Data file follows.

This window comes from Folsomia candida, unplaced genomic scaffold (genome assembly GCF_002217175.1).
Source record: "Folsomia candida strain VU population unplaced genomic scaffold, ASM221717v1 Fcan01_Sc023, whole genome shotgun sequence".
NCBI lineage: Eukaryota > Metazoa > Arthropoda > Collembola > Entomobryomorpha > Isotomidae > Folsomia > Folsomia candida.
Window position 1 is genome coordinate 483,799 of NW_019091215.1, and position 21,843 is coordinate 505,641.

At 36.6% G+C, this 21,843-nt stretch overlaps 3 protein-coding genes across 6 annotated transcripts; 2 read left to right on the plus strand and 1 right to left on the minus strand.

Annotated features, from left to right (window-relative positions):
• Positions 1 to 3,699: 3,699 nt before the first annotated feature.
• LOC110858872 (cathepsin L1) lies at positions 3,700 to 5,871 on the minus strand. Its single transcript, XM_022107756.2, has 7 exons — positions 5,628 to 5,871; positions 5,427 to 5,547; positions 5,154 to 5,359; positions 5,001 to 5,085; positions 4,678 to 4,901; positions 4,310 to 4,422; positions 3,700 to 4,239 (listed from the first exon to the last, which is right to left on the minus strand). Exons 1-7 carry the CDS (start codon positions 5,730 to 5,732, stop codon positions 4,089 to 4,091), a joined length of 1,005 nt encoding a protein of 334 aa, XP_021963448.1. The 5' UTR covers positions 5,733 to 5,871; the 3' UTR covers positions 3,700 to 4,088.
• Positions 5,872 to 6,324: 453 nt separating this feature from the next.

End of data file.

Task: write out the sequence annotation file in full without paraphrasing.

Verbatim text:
This window comes from Folsomia candida, unplaced genomic scaffold (genome assembly GCF_002217175.1).
Source record: "Folsomia candida strain VU population unplaced genomic scaffold, ASM221717v1 Fcan01_Sc023, whole genome shotgun sequence".
NCBI lineage: Eukaryota > Metazoa > Arthropoda > Collembola > Entomobryomorpha > Isotomidae > Folsomia > Folsomia candida.
Window position 1 is genome coordinate 483,799 of NW_019091215.1, and position 21,843 is coordinate 505,641.

At 36.6% G+C, this 21,843-nt stretch overlaps 3 protein-coding genes across 6 annotated transcripts; 2 read left to right on the plus strand and 1 right to left on the minus strand.

Annotated features, from left to right (window-relative positions):
• Positions 1 to 3,699: 3,699 nt before the first annotated feature.
• LOC110858872 (cathepsin L1) lies at positions 3,700 to 5,871 on the minus strand. Its single transcript, XM_022107756.2, has 7 exons — positions 5,628 to 5,871; positions 5,427 to 5,547; positions 5,154 to 5,359; positions 5,001 to 5,085; positions 4,678 to 4,901; positions 4,310 to 4,422; positions 3,700 to 4,239 (listed from the first exon to the last, which is right to left on the minus strand). Exons 1-7 carry the CDS (start codon positions 5,730 to 5,732, stop codon positions 4,089 to 4,091), a joined length of 1,005 nt encoding a protein of 334 aa, XP_021963448.1. The 5' UTR covers positions 5,733 to 5,871; the 3' UTR covers positions 3,700 to 4,088.
• Positions 5,872 to 6,324: 453 nt separating this feature from the next.